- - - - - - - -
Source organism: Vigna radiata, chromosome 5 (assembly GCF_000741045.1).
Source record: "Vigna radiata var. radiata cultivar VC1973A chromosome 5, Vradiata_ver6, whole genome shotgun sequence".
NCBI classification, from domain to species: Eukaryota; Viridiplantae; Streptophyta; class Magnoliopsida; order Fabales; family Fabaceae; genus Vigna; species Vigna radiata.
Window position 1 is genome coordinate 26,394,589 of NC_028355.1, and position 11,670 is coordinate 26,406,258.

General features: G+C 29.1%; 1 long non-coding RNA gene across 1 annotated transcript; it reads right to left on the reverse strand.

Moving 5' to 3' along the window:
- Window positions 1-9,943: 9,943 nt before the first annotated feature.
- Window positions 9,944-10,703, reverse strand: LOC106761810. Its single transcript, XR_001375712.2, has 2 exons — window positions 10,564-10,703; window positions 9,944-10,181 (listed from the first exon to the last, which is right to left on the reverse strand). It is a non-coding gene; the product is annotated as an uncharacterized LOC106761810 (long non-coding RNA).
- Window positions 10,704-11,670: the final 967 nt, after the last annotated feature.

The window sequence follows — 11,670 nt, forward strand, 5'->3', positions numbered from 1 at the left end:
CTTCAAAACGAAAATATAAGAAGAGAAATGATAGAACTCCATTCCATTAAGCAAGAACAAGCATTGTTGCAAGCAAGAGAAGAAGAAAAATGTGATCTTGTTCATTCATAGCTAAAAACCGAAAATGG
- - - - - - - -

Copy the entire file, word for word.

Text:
Source organism: Vigna radiata, chromosome 5 (assembly GCF_000741045.1).
Source record: "Vigna radiata var. radiata cultivar VC1973A chromosome 5, Vradiata_ver6, whole genome shotgun sequence".
NCBI classification, from domain to species: Eukaryota; Viridiplantae; Streptophyta; class Magnoliopsida; order Fabales; family Fabaceae; genus Vigna; species Vigna radiata.
Window position 1 is genome coordinate 26,394,589 of NC_028355.1, and position 11,670 is coordinate 26,406,258.

General features: G+C 29.1%; 1 long non-coding RNA gene across 1 annotated transcript; it reads right to left on the reverse strand.

Moving 5' to 3' along the window:
- Window positions 1-9,943: 9,943 nt before the first annotated feature.
- Window positions 9,944-10,703, reverse strand: LOC106761810. Its single transcript, XR_001375712.2, has 2 exons — window positions 10,564-10,703; window positions 9,944-10,181 (listed from the first exon to the last, which is right to left on the reverse strand). It is a non-coding gene; the product is annotated as an uncharacterized LOC106761810 (long non-coding RNA).
- Window positions 10,704-11,670: the final 967 nt, after the last annotated feature.

The window sequence follows — 11,670 nt, forward strand, 5'->3', positions numbered from 1 at the left end:
CTTCAAAACGAAAATATAAGAAGAGAAATGATAGAACTCCATTCCATTAAGCAAGAACAAGCATTGTTGCAAGCAAGAGAAGAAGAAAAATGTGATCTTGTTCATTCATAGCTAAAAACCGAAAATGG